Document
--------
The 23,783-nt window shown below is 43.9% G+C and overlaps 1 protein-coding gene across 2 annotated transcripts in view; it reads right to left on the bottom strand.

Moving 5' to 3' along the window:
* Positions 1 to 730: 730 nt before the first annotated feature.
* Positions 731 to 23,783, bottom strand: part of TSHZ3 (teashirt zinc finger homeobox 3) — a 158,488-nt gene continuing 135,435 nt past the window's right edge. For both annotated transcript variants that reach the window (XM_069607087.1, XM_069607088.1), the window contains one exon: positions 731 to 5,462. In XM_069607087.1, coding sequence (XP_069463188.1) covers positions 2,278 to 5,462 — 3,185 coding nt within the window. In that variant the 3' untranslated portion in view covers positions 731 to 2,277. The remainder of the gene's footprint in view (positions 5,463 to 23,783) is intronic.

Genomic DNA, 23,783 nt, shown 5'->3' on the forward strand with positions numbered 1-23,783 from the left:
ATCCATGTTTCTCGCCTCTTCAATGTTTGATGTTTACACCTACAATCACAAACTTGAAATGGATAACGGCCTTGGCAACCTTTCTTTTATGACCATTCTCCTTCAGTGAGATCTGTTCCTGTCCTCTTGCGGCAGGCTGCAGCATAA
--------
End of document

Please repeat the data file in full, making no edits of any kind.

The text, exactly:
The 23,783-nt window shown below is 43.9% G+C and overlaps 1 protein-coding gene across 2 annotated transcripts in view; it reads right to left on the bottom strand.

Moving 5' to 3' along the window:
* Positions 1 to 730: 730 nt before the first annotated feature.
* Positions 731 to 23,783, bottom strand: part of TSHZ3 (teashirt zinc finger homeobox 3) — a 158,488-nt gene continuing 135,435 nt past the window's right edge. For both annotated transcript variants that reach the window (XM_069607087.1, XM_069607088.1), the window contains one exon: positions 731 to 5,462. In XM_069607087.1, coding sequence (XP_069463188.1) covers positions 2,278 to 5,462 — 3,185 coding nt within the window. In that variant the 3' untranslated portion in view covers positions 731 to 2,277. The remainder of the gene's footprint in view (positions 5,463 to 23,783) is intronic.

Genomic DNA, 23,783 nt, shown 5'->3' on the forward strand with positions numbered 1-23,783 from the left:
ATCCATGTTTCTCGCCTCTTCAATGTTTGATGTTTACACCTACAATCACAAACTTGAAATGGATAACGGCCTTGGCAACCTTTCTTTTATGACCATTCTCCTTCAGTGAGATCTGTTCCTGTCCTCTTGCGGCAGGCTGCAGCATAA